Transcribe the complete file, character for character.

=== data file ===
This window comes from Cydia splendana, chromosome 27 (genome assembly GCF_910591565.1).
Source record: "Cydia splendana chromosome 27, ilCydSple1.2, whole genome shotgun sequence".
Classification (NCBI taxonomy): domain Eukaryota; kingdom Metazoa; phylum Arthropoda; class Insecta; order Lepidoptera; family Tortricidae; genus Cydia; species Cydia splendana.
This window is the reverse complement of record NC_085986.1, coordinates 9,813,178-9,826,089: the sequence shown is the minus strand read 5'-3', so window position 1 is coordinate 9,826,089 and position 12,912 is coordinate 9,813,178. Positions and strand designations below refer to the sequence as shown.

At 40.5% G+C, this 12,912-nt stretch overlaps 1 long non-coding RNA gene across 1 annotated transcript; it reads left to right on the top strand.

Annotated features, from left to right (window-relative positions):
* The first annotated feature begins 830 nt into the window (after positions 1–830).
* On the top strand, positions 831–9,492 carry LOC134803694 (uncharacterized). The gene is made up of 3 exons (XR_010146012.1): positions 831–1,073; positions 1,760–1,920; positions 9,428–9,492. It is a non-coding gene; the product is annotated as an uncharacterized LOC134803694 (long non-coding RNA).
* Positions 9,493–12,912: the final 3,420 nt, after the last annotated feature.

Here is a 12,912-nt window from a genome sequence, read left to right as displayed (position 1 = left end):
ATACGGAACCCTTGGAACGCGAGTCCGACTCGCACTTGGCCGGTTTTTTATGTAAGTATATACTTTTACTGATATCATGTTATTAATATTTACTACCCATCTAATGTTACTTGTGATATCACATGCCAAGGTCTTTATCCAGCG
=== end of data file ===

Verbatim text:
This window comes from Cydia splendana, chromosome 27 (genome assembly GCF_910591565.1).
Source record: "Cydia splendana chromosome 27, ilCydSple1.2, whole genome shotgun sequence".
Classification (NCBI taxonomy): domain Eukaryota; kingdom Metazoa; phylum Arthropoda; class Insecta; order Lepidoptera; family Tortricidae; genus Cydia; species Cydia splendana.
This window is the reverse complement of record NC_085986.1, coordinates 9,813,178-9,826,089: the sequence shown is the minus strand read 5'-3', so window position 1 is coordinate 9,826,089 and position 12,912 is coordinate 9,813,178. Positions and strand designations below refer to the sequence as shown.

At 40.5% G+C, this 12,912-nt stretch overlaps 1 long non-coding RNA gene across 1 annotated transcript; it reads left to right on the top strand.

Annotated features, from left to right (window-relative positions):
* The first annotated feature begins 830 nt into the window (after positions 1–830).
* On the top strand, positions 831–9,492 carry LOC134803694 (uncharacterized). The gene is made up of 3 exons (XR_010146012.1): positions 831–1,073; positions 1,760–1,920; positions 9,428–9,492. It is a non-coding gene; the product is annotated as an uncharacterized LOC134803694 (long non-coding RNA).
* Positions 9,493–12,912: the final 3,420 nt, after the last annotated feature.

Here is a 12,912-nt window from a genome sequence, read left to right as displayed (position 1 = left end):
ATACGGAACCCTTGGAACGCGAGTCCGACTCGCACTTGGCCGGTTTTTTATGTAAGTATATACTTTTACTGATATCATGTTATTAATATTTACTACCCATCTAATGTTACTTGTGATATCACATGCCAAGGTCTTTATCCAGCG